In each of them I learned the bare rudiments of the subject, and was allowed to discover whether I liked it or not, whether I had a talent for it or not.  At the time, I didn’t realize that  Kids Not Like Me were shunted into these classes to learn things more suited to their skin color and expected life outcomes, versus the AP Biology I also took.

Parents of Kids Not Like Me raiused a legitimate ruckus about their children being shunted off into ‘Vocational’ versus ‘Academic’ tracks, and rightly so.

Conveniently, this played right into the hands of the ‘Edumacational Basics’ folks who would later spawn the likes of Education Secretary DeVos, and so all classes turned to teaching to the test and those ‘useless, discriminatory’ shop classes were tossed to the wayside.

After all America didn’t need common workers any more, we were all going to be MBA’s juggling Financial Con Games at Hedge Funds to make money…and besides, it turned out shop classes were expensive and required tax dollars to support.

Which sucks because, regardless of my eventual career path all those skills have taught me things, things that have enriched my life, even if they haven’t directly impacted my career. I learned enough to enjoy making things with my hands, even if I do it poorly-but-enthusiastically, and I can appreciate and respect the folks who do it well.

Everyone should be exposed to these experiences, just like everyone should be exposed to AP biology…

But the Powers That Be decided that ‘Teaching to the Test’ was all that would happen in our schools and in the Holy Name of Tax Cuts, school budgets were slashed. Shop classes were right out.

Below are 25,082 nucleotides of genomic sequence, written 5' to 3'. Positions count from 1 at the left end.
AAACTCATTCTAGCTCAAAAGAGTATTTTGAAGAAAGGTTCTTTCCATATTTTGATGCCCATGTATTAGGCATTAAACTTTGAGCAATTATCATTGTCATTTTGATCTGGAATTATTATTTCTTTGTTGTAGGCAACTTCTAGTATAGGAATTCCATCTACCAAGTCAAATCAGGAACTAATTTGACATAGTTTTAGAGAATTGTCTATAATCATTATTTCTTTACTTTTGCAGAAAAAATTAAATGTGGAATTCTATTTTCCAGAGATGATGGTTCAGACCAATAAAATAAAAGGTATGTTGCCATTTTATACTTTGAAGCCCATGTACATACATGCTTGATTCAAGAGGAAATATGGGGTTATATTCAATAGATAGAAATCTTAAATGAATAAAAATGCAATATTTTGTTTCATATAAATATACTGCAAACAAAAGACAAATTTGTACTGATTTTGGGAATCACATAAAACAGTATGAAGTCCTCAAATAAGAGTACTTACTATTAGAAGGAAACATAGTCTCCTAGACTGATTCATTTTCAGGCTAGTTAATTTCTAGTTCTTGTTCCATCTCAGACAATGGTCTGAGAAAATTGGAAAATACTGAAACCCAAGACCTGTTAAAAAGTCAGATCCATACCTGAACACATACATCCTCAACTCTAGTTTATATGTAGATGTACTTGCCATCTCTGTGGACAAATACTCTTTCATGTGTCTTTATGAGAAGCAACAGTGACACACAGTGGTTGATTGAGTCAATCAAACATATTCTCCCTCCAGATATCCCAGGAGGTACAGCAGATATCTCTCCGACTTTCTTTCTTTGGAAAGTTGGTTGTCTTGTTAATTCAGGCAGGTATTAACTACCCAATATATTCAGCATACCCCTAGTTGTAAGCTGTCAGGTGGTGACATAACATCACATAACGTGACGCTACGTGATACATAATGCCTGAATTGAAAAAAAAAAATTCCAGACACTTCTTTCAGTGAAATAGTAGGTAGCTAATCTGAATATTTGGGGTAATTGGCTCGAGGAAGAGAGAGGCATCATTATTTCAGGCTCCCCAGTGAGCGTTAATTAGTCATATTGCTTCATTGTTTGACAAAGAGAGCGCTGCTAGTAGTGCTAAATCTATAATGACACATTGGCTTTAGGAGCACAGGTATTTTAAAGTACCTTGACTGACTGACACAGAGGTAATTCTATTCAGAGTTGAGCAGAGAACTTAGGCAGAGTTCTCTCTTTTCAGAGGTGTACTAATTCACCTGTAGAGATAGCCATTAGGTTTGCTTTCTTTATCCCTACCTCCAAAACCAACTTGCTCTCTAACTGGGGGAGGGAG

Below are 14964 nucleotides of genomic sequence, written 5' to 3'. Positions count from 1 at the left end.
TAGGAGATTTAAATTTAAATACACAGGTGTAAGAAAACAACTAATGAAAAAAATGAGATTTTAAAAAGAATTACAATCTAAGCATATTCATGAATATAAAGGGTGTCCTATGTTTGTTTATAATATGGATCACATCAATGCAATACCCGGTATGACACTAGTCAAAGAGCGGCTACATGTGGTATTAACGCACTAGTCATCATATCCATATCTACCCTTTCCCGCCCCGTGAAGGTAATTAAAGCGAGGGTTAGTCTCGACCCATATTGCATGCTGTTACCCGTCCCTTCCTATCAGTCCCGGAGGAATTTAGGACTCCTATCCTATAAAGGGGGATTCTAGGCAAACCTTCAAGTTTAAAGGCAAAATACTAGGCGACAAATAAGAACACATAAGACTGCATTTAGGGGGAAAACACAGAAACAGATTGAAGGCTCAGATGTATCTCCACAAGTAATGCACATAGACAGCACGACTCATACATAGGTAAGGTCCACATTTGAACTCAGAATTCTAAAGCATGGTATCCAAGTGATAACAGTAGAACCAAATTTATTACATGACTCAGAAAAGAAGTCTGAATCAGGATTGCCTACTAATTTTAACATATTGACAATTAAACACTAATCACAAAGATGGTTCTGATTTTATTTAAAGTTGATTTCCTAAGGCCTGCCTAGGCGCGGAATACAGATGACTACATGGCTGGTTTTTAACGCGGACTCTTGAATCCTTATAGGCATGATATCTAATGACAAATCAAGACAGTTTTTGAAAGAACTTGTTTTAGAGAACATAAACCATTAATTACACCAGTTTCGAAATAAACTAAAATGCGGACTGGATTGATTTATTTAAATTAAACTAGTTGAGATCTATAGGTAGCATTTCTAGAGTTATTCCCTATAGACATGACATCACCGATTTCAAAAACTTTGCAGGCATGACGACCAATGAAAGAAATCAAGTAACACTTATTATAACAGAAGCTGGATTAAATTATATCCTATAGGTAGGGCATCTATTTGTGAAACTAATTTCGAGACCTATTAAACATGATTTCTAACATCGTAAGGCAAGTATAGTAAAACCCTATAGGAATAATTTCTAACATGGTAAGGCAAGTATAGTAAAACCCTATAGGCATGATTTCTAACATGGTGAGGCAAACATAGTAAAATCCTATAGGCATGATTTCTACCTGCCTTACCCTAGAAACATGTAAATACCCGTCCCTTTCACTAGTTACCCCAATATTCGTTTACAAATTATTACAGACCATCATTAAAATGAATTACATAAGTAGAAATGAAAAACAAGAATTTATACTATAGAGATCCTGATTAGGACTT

The Kids Like Me would still get all the advantages, being from wealthier white families in well-funded districts, but the Kids Not Like Me in the not-so-well-funded districts couldn’t complain about being shunted into ‘Vocational’ training any more, no, they were branded failures and just kicked out into the streets…

Fast forward 45 years.

I get to talking to a student worker in our group. (whip-smart kid, bright future, we’re REALLY gonna miss him when he graduates in June…). Turns out he went to the same High School, sort of.

See, about a year before I graduated, the school district decided that they should have an academically advanced university prep program for the bright kids. Eventually it got co-located at my old high school and he was a graduate of that school.

I asked what happened to all the ‘shop classes’.

Well they mostly got turned into computer labs for the ‘regular’ high school, and he knew this because he’d sheltered in one during a ‘live shooter lockdown’ one time…there were still shop classes, but not at my old school, you had to enroll in a special school, JTED, akin to University High, but different, with an entirely different academic track aimed at providing workers for tech industries instead of academic careers.

So there it is, what my generation has gifted his: Active shooters, no shop classes and even greater separation in the school system between Kids Not Like Me and Kids Like Me. We don’t even go to the same KIND of schools anymore.

No wonder they hate us…

There is a solution.

It’s called simple fairness and a comittment to true equal opportunity: we’re the richest fucking country on Earth, and there’s no reason any of our kids shouldn’t be able to learn biology, algebra AND woodworking and welding. Well-rounded  human and all that. We’re all better humans if we have a poorly-made book shelf somewhere in our parents house we can piont to and say “I made that with my hands” even if what we do for a living is just pushing around electrons that repesent dollars somewhere.

It just has to be a priority, not an afterthought. We decide what to spend our national wealth on…